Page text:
Asking the right questions and using the right analytics can lead to major knowledge breakthroughs. However, it is often difficult to know which questions are the right questions.
Steve D. Levitt and Stephen J. Dubner, the authors of Freakonomics, would argue that you should not focus on asking one specific question based on what is known, but instead ask a variety of questions and use the right analytics to discover hidden connections between seemingly unconnected variables. They reason that you will hit a number of dead ends and a number of questions won’t have clear answers, but some will be extremely revealing and meaningful.
The analytic approach they write about is based in economics with five major principles:
“Incentives are the cornerstone of modern life.”
“The conventional wisdom is often wrong.”
“Dramatic effects often have distant, even subtle causes.”
““Experts” – from criminologist to real-estate agents – use their informational advantage to serve their own agenda.”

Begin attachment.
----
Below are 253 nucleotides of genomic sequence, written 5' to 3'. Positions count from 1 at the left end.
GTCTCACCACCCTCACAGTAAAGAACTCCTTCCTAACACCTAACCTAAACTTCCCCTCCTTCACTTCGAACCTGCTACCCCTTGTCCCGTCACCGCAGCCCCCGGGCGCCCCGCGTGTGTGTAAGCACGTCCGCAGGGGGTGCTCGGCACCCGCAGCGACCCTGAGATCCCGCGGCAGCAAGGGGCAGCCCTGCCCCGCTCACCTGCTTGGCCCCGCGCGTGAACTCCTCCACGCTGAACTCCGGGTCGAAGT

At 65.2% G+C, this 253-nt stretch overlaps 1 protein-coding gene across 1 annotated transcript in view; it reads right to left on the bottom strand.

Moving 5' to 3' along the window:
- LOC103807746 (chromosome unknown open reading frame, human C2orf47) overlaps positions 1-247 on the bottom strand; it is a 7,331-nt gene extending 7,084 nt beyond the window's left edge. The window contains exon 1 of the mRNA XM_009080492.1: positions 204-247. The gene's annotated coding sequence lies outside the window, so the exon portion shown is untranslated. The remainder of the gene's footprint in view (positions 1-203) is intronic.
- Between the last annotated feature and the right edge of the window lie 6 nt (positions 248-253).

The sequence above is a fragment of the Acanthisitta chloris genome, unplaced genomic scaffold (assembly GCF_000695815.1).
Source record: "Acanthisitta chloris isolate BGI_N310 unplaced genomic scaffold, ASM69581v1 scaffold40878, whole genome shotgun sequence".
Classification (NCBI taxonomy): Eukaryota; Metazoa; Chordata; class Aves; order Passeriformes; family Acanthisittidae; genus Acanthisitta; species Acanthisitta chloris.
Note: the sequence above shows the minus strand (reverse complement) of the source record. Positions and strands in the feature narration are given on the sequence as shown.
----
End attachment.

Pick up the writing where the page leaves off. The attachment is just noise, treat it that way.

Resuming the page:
“Knowing what to measure and how to measure it makes a complicated world much less so.”
Their book analyzes the drop in violent crime in the 1990s and cheating in sumo wrestling, among various other topics. One large subject area that was mostly absent from the book was healthcare.
I believe that their approach could be very revealing when applied to healthcare quality improvement, or the relative lack thereof. Deep reliance on expert opinion rather than objective data, misaligned incentives that don’t support quality goals and limited ability to measure and understand the measurements of quality outcomes must play a role in the state of quality improvement. It would be fascinating to see the authors of the book explore this issue. With a robust health information system in place, many questions could be asked and efficiently answered, potentially revealing meaningful hidden connections to quality improvement in the healthcare setting.